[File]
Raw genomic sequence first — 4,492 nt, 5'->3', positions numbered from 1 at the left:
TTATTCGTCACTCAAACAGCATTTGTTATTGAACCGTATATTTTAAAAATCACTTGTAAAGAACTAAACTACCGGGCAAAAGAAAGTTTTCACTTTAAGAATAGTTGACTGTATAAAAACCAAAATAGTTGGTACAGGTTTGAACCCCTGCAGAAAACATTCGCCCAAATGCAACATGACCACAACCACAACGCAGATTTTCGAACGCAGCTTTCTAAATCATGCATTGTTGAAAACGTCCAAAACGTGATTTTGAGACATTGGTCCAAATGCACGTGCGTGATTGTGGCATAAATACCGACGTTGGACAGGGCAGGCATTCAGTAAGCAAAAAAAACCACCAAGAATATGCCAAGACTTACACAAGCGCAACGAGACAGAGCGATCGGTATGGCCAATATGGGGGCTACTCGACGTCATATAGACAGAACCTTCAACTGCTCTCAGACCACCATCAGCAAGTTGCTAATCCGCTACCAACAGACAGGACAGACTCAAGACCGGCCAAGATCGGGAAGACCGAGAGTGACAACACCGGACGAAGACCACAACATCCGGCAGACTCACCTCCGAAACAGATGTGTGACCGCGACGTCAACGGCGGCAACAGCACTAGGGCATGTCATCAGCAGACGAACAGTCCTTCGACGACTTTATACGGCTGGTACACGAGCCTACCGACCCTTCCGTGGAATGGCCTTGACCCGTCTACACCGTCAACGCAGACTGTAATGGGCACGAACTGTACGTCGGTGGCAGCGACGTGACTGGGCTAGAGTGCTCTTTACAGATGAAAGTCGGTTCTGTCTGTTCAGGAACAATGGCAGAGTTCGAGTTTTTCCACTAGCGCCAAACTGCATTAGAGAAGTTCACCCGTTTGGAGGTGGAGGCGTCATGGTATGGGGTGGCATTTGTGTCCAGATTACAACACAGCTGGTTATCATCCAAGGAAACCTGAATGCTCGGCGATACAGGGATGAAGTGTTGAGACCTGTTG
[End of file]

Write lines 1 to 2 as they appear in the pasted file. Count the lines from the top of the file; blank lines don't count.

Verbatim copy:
Raw genomic sequence first — 4,492 nt, 5'->3', positions numbered from 1 at the left:
TTATTCGTCACTCAAACAGCATTTGTTATTGAACCGTATATTTTAAAAATCACTTGTAAAGAACTAAACTACCGGGCAAAAGAAAGTTTTCACTTTAAGAATAGTTGACTGTATAAAAACCAAAATAGTTGGTACAGGTTTGAACCCCTGCAGAAAACATTCGCCCAAATGCAACATGACCACAACCACAACGCAGATTTTCGAACGCAGCTTTCTAAATCATGCATTGTTGAAAACGTCCAAAACGTGATTTTGAGACATTGGTCCAAATGCACGTGCGTGATTGTGGCATAAATACCGACGTTGGACAGGGCAGGCATTCAGTAAGCAAAAAAAACCACCAAGAATATGCCAAGACTTACACAAGCGCAACGAGACAGAGCGATCGGTATGGCCAATATGGGGGCTACTCGACGTCATATAGACAGAACCTTCAACTGCTCTCAGACCACCATCAGCAAGTTGCTAATCCGCTACCAACAGACAGGACAGACTCAAGACCGGCCAAGATCGGGAAGACCGAGAGTGACAACACCGGACGAAGACCACAACATCCGGCAGACTCACCTCCGAAACAGATGTGTGACCGCGACGTCAACGGCGGCAACAGCACTAGGGCATGTCATCAGCAGACGAACAGTCCTTCGACGACTTTATACGGCTGGTACACGAGCCTACCGACCCTTCCGTGGAATGGCCTTGACCCGTCTACACCGTCAACGCAGACTGTAATGGGCACGAACTGTACGTCGGTGGCAGCGACGTGACTGGGCTAGAGTGCTCTTTACAGATGAAAGTCGGTTCTGTCTGTTCAGGAACAATGGCAGAGTTCGAGTTTTTCCACTAGCGCCAAACTGCATTAGAGAAGTTCACCCGTTTGGAGGTGGAGGCGTCATGGTATGGGGTGGCATTTGTGTCCAGATTACAACACAGCTGGTTATCATCCAAGGAAACCTGAATGCTCGGCGATACAGGGATGAAGTGTTGAGACCTGTTG